To the editor: During the Napster era, content populists gleefully scorned labels and publishers for their short-sightedness: If large media concerns continued to insist on payment for their property instead of embracing file-sharing as an opportunity, they'd get what they deserved. Sure enough, the record business imploded.
Now, as author Stephen Witt explains, ("Your online video; YouTube's profit," Opinion, June 28) publishers have come around to making YouTube an ally in monetizing the content they control. Big media has seen the light, seizing the opportunity for ad revenue rather than suppressing user- generated content.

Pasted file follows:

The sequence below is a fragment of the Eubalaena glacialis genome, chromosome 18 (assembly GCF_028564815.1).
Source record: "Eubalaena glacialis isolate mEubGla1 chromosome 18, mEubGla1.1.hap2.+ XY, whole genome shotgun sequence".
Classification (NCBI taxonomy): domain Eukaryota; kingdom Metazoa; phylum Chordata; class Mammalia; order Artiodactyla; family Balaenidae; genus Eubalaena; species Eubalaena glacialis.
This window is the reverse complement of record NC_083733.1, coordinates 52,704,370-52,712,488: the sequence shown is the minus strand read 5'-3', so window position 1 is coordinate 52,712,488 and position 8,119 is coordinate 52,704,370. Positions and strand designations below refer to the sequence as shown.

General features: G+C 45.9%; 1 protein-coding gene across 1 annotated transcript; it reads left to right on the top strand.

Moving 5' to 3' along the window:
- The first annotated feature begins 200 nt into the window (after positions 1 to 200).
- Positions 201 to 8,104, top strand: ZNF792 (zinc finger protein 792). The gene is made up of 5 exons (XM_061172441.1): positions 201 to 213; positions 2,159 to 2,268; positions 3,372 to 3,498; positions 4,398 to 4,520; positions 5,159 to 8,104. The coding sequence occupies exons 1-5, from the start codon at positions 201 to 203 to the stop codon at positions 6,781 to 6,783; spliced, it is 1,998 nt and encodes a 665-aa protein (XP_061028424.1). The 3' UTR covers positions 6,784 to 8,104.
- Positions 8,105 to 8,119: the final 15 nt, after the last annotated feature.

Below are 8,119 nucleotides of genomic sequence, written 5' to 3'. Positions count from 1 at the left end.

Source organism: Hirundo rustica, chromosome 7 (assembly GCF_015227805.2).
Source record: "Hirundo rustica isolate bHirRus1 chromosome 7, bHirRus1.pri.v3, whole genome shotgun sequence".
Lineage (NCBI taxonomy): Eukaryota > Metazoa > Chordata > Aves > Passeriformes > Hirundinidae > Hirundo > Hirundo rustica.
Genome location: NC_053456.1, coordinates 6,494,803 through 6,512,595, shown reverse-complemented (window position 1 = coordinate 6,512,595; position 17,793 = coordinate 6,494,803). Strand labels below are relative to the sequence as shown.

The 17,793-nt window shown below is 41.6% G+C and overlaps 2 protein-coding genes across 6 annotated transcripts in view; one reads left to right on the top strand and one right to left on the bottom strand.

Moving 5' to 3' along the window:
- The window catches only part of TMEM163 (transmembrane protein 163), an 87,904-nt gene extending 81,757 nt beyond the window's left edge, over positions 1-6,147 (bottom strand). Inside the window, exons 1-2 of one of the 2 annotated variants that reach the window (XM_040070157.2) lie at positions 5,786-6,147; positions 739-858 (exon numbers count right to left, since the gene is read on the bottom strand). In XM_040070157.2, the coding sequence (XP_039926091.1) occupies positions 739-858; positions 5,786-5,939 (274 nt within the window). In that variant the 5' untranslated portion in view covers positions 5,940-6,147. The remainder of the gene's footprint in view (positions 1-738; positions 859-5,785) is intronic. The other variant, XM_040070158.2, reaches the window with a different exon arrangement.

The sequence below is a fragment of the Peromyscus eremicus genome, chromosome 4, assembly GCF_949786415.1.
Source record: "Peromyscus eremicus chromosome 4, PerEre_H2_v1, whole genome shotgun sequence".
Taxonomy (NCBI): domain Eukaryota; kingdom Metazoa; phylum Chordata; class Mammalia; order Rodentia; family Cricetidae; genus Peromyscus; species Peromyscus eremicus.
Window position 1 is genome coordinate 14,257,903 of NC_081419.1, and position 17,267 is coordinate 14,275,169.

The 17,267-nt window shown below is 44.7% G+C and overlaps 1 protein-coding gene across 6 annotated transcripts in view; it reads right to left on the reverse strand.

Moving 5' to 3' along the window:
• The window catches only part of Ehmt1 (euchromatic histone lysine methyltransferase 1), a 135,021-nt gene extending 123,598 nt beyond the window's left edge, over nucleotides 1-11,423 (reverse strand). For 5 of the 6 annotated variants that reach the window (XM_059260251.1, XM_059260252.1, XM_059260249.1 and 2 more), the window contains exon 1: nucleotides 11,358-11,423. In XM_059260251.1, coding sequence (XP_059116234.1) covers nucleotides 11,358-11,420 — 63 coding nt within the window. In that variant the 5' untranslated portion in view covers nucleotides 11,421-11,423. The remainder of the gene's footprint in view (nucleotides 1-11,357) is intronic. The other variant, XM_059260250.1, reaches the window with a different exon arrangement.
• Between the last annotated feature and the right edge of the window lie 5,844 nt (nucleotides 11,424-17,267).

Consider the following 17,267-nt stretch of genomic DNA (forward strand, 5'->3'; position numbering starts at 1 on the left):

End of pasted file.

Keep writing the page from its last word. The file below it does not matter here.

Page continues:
But you, humble user, should still be outraged. Why? That wedding video with the unlicensed pop song in the background is "yours." How dare anybody use it without paying you?
Witt ponders the obsolescence of the copyright. When music companies can be taken to task because they don't pay users for their content, that's the obsolescence of irony.